More than 100 years ago, the Passenger Pigeon encompassed 40 percent of land birds in the country. They were constant travelers and called the vast of North American forests home by building wide nests and nurturing their offspring. Once America’s urban population increased in the 19th century, their meat became vital as hunters searched for their abundant nesting sites, resulting in complete extinction merely 50 years later.

Photo by Grahm S. Jones.Columbus Zoo and Aquarium, Ohio After a photo shoot at the Columbus Zoo in Ohio, a clouded leopard cub climbs on Sartore’s head. The leopards, which live in Asian tropical forests, are illegally hunted for their spotted pelts.

Expedition Auburn: An Evening with National Geographic Photographer Joel Sartore

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About Joel Sartore

Joel Sartore is a photographer, speaker, author, teacher, conservationist, National Geographic fellow and regular contributor to National Geographic magazine. His hallmarks are a sense of humor and a midwestern work ethic.

Sartore started the Photo Ark some 11 years ago in his hometown of Lincoln, Nebraska. Since then he’s visited 40 countries in his quest to create this photo archive of global biodiversity. Sartore has produced several books including RARE: Portraits of America’s Endangered Species, Photographing Your Family, and two new National Geographic Photo Ark books: “The Photo Ark” and “Animal Ark.”

National Geographic Photo Ark fans are also invited to join the conversation on social media with #SaveTogether and learn more about how to get involved with the project at NatGeoPhotoArk.org.

In addition to the work he has done for “National Geographic,” Sartore has contributed to Audubon magazine, “Life,” “The New York Times,” “Sports Illustrated” and numerous book projects. Sartore and his work have been the subjects of several national broadcasts, including “National Geographic’s Explorer,” “NBC Nightly News,” NPR’s “Weekend Edition,” “Fresh Air with Terry Gross” and the PBS documentary series, “Rare: Portraits of the Photo Ark.” He is also a regular contributor on the “CBS Sunday Morning Show.”

Sartore graduated from the University of Nebraska with a degree in journalism. He currently lives in Nebraska with his wife and children.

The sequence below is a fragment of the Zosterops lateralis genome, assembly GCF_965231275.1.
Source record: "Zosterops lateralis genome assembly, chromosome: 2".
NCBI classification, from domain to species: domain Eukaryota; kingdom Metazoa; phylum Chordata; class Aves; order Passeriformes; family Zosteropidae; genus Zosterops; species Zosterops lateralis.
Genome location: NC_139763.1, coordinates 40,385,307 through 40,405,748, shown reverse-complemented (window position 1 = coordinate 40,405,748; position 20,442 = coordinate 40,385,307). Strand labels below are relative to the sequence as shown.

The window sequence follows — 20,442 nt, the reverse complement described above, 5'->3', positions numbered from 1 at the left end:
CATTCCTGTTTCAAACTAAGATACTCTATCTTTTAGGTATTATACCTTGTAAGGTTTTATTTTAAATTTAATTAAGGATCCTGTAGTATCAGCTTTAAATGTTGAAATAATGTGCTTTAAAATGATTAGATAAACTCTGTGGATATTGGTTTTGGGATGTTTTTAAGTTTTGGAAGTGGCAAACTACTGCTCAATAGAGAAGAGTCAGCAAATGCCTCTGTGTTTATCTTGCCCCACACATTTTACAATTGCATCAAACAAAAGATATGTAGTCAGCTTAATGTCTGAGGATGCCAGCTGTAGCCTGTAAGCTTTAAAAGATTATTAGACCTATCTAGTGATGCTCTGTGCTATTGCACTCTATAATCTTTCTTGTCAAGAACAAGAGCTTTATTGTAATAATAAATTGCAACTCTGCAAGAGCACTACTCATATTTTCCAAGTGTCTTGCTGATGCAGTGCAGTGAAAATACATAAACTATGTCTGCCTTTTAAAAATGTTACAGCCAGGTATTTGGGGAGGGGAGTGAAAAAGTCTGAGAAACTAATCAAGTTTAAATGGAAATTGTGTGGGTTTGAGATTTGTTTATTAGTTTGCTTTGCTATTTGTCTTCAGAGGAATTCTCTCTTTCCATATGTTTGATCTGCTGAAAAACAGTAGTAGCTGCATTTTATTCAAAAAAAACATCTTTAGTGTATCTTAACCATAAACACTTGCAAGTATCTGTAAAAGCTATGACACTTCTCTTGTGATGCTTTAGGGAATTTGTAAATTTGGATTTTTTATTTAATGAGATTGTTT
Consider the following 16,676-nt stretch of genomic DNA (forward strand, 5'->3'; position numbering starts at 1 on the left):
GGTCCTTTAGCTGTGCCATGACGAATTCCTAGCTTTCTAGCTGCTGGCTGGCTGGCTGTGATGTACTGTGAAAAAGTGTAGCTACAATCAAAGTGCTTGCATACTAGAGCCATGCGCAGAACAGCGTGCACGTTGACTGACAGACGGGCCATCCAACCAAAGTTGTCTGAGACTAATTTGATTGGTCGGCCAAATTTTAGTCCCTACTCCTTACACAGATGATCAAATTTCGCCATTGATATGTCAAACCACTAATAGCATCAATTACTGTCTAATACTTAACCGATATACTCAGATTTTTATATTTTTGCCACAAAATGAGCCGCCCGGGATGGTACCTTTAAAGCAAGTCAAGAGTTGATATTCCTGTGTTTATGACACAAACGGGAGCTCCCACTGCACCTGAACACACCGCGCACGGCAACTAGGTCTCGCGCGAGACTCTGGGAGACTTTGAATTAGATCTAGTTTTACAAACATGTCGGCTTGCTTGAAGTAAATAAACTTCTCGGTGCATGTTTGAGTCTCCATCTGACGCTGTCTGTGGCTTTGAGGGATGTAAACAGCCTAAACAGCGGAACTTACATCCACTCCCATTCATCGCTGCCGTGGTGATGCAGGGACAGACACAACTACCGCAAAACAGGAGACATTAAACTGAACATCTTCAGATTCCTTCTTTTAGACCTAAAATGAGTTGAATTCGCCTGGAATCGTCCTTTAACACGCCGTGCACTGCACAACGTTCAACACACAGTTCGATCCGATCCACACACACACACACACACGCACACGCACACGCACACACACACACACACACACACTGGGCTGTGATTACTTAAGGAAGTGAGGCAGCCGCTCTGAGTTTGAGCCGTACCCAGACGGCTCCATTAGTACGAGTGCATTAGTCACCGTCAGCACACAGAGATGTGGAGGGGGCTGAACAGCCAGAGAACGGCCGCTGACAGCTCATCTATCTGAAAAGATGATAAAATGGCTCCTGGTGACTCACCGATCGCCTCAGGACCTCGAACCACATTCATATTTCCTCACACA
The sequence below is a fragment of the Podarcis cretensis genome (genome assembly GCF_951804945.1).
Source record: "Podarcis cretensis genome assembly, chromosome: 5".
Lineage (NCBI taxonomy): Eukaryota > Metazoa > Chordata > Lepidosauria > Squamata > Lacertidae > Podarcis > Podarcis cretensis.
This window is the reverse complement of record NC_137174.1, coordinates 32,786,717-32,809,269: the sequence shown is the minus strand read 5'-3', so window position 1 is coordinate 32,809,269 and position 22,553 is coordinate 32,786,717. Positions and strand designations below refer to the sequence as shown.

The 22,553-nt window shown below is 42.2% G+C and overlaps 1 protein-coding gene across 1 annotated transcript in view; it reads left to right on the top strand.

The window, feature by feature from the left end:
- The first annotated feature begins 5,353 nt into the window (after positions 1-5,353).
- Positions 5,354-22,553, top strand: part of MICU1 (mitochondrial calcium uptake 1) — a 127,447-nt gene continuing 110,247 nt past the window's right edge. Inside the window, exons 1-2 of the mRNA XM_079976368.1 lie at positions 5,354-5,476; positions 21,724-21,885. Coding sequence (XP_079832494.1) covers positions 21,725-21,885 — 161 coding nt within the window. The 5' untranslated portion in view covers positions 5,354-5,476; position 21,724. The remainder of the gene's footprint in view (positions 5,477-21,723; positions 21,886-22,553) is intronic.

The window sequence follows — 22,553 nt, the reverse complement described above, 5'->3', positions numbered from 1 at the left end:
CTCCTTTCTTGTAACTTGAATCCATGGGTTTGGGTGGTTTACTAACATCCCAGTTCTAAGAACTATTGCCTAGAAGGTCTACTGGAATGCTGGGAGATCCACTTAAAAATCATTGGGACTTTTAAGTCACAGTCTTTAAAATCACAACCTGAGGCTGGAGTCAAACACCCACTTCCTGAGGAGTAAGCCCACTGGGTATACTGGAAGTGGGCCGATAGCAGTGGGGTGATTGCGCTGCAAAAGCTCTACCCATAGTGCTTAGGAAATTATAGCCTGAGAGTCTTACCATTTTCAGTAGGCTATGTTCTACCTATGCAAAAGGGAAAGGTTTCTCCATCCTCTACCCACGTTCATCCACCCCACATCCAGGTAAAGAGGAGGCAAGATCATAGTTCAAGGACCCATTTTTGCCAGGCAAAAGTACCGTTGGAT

Explore 19th-century naturalism through a 21st-century lens with your guide Joel Sartore, as JCSM celebrates the exhibition and publication, “Audubon’s Last Wilderness Journey: The Viviparous Quadrupeds of North America” with this special guest.

Drawing inspiration from John James Audubon, this acclaimed National Geographic Photographer and Fellow is on a mission with the Photo Ark: to capture images of the world’s species before they disappear. Make tracks to get your tickets today. Black-tie optional (Faux animal prints welcome).

Seating is extremely limited. Tickets must be purchased prior to the event.

For assistance with other forms of payment, contact Robbin Birmingham at 334-844-3085 or Birmirc@auburn.edu.

Pictured Right: © Photo by Joel Sartore/National Geographic Photo Ark. Photo by Grahm S. Jones, Columbus Zoo and Aquarium, Ohio After a photo shoot at the Columbus Zoo in Ohio, a clouded leopard cub climbs on Sartore’s head. The leopards, which live in Asian tropical forests, are illegally hunted for their spotted pelts.

Photo by Grahm S. Jones.Columbus Zoo and Aquarium, Ohio After a photo shoot at the Columbus Zoo in Ohio, a clouded leopard cub climbs on Sartore’s head. The leopards, which live in Asian tropical forests, are illegally hunted for their spotted pelts.
© Photo by Joel Sartore/National Geographic Photo Ark. A federally endangered Florida panther,